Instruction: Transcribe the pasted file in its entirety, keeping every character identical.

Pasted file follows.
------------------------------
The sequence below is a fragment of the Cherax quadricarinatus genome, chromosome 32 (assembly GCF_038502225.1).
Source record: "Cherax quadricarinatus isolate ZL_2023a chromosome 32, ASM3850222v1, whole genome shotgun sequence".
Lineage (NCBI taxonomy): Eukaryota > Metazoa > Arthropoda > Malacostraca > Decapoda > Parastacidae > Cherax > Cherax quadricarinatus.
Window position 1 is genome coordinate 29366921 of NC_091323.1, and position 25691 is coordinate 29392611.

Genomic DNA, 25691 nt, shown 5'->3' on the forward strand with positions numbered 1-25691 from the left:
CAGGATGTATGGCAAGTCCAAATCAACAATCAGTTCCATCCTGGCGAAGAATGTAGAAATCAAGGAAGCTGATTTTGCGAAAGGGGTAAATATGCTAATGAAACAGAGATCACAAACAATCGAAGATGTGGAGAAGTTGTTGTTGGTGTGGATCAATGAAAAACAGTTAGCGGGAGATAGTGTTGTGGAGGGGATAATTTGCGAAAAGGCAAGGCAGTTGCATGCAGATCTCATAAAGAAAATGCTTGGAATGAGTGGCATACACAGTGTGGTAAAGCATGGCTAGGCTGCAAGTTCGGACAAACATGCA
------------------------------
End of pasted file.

The sequence below is a fragment of the Cherax quadricarinatus genome, chromosome 32 (assembly GCF_038502225.1).
Source record: "Cherax quadricarinatus isolate ZL_2023a chromosome 32, ASM3850222v1, whole genome shotgun sequence".
Lineage (NCBI taxonomy): Eukaryota > Metazoa > Arthropoda > Malacostraca > Decapoda > Parastacidae > Cherax > Cherax quadricarinatus.
Window position 1 is genome coordinate 29366921 of NC_091323.1, and position 25691 is coordinate 29392611.

Genomic DNA, 25691 nt, shown 5'->3' on the forward strand with positions numbered 1-25691 from the left:
CAGGATGTATGGCAAGTCCAAATCAACAATCAGTTCCATCCTGGCGAAGAATGTAGAAATCAAGGAAGCTGATTTTGCGAAAGGGGTAAATATGCTAATGAAACAGAGATCACAAACAATCGAAGATGTGGAGAAGTTGTTGTTGGTGTGGATCAATGAAAAACAGTTAGCGGGAGATAGTGTTGTGGAGGGGATAATTTGCGAAAAGGCAAGGCAGTTGCATGCAGATCTCATAAAGAAAATGCTTGGAATGAGTGGCATACACAGTGTGGTAAAGCATGGCTAGGCTGCAAGTTCGGACAAACATGCA